Bread Crumbs: Bird is the Word

Hendrix taught himself to draw birds....lots and lots and lots of birds.

Apparently the card with 2 birds on it are ducks—to be specific—the one with a long neck is actually a swan and some birds are sitting in nests. There's PU-LENTY more where this came from...plenty.

*art installation courtesy of Hendrix himself.


Hendrix and the Purple Crayon: Birthday Invite Year 5

I didn’t design any invites for Hendrix’s birthday last year since we had had a private family party so I'm going to move right along to this year’s invitations which were designed with the theme; Harold Hendrix and the Purple Crayon (after the book by Crockett Johnson).

As you might remember, Harold—the little boy in the story—creates a world of adventure for himself with his imagination and the use of his magical purple crayon. I wanted to tie this idea into the design of the invitation and yet I wanted the message to be comprehended should the receiver be unfamiliar with the old tale. I did this by blatantly informing the reader the theme for the party right in the text of the invite (click photo to enlarge). I also included a notebook and purple crayon for the receiver to draw their own adventures.

For the notebooks I adhered various patterned washi paper to a thick cover stock for the covers and for sketching paper I just used a plain white 20# stock. I bound each 5” square book together with a thick needle and purple embroidery thread. 

Formatting the information for the invitation was the quickest part of this project, (binding the books took the bulk of my time). The party info was printed on a linen paper and then wrapped around the notebook as a belly band. The band held the notebook nice and flat as well as housed a purple crayon which was slipped right underneath to complete the look. I had originally planned to attach the crayon another way but after much experimentation, this simple solution was the most aesthetically pleasing.

Well, that covers it a week of birthday invitations, we should really do this again sometime. And in case you missed it, check out year one's Buggy invites, year two's Car Cruising invites, and year three's Messy Party invites. 

P.S. As a piece of unsolicited advise; I highly recommended you hand deliver your 4 year old's birthday invites to their friends parents rather than have him hand deliver them himself to his friends. This will prevent an eager child from tearing off and discarding the important details to an upcoming party before their parents ever set eyes on the information and then you won't feel the need to email all the parents later on to make sure their coloring pad came with an invitation attached—this after you find a small stack of belly bands abandoned on the floor as a crumpled memory (run-on sentence to elicit drama). Obviously I am only speaking hypothetically!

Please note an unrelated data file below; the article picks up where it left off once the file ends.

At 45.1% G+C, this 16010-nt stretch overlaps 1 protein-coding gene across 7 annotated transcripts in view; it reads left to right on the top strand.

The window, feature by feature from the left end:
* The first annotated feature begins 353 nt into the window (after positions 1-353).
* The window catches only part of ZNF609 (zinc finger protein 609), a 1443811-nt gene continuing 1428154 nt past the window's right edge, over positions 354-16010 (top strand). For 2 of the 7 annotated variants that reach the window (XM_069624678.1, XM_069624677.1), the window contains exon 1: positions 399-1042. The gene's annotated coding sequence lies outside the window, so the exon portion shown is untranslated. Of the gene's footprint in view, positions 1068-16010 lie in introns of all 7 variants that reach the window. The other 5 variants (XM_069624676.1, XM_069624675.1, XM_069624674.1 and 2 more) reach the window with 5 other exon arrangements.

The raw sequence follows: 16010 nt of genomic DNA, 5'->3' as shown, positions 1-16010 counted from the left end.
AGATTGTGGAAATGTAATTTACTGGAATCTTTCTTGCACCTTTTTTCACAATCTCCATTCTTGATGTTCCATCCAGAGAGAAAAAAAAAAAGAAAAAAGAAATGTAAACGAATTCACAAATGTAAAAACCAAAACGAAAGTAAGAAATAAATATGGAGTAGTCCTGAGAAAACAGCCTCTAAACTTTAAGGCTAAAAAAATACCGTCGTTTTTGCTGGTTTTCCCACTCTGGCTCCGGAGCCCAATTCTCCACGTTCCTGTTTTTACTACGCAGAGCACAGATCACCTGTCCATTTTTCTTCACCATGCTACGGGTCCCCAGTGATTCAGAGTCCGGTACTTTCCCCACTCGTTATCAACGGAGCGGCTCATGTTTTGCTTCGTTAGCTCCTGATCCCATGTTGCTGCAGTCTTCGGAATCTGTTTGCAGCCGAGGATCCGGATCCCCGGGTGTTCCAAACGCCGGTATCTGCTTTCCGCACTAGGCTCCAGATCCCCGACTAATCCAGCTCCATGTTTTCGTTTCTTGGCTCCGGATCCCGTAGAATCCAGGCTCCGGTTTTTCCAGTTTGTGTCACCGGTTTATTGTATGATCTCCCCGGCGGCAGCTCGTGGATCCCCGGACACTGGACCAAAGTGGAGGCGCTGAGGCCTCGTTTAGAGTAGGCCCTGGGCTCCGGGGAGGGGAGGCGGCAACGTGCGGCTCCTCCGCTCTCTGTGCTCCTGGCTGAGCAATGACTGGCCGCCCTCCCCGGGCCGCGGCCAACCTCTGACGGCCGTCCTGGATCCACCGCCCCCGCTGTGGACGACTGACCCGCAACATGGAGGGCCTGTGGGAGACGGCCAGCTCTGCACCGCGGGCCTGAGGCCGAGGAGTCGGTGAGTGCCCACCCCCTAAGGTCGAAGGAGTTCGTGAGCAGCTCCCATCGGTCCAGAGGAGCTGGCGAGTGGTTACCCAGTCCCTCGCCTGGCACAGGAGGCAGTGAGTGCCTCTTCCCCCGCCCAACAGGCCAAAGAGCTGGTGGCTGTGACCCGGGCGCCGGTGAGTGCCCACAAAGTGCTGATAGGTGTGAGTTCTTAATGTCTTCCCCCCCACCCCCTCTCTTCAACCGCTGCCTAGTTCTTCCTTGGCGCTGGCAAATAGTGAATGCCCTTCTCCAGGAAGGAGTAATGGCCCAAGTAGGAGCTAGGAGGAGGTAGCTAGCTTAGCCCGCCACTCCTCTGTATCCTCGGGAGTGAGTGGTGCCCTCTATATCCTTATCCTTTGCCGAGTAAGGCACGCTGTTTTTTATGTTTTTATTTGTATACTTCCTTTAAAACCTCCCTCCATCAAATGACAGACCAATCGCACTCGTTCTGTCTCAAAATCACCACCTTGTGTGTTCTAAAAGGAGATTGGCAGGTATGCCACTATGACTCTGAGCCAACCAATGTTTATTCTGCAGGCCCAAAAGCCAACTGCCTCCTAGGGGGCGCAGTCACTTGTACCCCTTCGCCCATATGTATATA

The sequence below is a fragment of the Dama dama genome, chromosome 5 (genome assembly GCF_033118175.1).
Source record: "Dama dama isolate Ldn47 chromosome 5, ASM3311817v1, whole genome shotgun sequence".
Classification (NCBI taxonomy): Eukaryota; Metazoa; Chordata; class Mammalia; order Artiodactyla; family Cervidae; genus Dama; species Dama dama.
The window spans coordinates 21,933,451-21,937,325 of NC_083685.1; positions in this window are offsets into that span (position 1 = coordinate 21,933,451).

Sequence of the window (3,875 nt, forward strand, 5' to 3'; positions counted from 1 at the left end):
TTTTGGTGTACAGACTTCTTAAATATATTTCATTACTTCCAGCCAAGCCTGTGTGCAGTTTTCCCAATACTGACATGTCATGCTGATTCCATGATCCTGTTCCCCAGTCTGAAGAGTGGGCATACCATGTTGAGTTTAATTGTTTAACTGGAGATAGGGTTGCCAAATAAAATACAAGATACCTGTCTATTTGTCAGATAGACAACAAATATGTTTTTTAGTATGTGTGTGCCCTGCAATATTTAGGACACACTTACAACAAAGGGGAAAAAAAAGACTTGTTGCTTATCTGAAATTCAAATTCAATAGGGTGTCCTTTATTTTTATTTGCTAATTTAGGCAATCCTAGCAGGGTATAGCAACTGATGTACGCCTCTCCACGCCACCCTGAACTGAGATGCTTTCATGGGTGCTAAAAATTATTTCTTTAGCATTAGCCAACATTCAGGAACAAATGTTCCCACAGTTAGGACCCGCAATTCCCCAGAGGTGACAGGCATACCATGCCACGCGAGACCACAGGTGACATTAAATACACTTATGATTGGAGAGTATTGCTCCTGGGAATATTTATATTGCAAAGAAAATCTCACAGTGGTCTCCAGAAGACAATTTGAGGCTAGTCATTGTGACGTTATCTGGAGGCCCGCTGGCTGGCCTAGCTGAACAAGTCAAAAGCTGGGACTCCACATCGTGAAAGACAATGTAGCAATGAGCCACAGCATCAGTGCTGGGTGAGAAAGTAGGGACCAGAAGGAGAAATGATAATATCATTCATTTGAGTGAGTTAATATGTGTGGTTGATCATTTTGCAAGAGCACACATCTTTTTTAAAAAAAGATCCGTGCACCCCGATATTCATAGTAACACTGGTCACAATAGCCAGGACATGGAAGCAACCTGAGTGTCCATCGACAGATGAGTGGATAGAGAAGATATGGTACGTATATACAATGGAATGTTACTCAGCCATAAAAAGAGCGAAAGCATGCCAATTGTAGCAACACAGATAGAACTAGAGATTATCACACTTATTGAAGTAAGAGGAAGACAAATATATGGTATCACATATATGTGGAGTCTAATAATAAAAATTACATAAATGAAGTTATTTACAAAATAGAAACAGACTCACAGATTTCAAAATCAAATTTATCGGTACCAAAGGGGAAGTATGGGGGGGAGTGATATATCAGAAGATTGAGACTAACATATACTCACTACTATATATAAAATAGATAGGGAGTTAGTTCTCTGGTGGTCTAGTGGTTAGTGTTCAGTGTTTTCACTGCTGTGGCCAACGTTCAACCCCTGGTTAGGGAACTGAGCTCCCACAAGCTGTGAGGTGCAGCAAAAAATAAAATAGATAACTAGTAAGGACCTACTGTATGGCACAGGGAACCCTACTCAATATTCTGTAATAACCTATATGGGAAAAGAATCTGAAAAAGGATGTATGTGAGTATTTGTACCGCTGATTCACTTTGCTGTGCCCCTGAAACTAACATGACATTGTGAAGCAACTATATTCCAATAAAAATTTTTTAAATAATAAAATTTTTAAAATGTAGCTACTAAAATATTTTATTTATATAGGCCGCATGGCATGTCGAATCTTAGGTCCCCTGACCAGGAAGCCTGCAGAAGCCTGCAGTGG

Mr. Messy: Birthday Invite Year 3

When Hendrix turned 3 we had a messy party. I’m totally cheating on this one because I had very little to do with the design process here. In fact, my only contribution involved formatting the party details on the back of the postcard invitations; not very exciting (and yes, I am a big fan of postcard correspondence. I once designed a postcard wedding invitation—at the bride’s request, can’t beat the cheap-o postage).

Hendrix designed the rest of the invitations himself by painting a unique image on the font of each card.

After all the invitations were dry, I helped Hendrix stick white Avery labels to the font of each card that said, “Let’s get messy.”

This party was Hendrix’s favorite to date—with certainly the best designed invitations to date. I loved each and every one of his creations.

By the way, if you ever host a messy party for your child you absolutely must have a kiddie pool full of wet spaghetti noodles, your kids will think you’re the coolest parent in the world and all the neighborhood children will agree.


Car Cruising: Birthday Invite Year 2

Hendrix’s second year birthday party was more like a second year get-together. At this event, Hendrix had 3 friends over for cupcakes and a craft; Flintstone style ride-in cars made from cardboard boxes, construction paper and paint.

Since the only item scheduled on the party agenda was to make cars to cruise around in, I thought a car that traveled alongside a countryside scene would be most appropriate.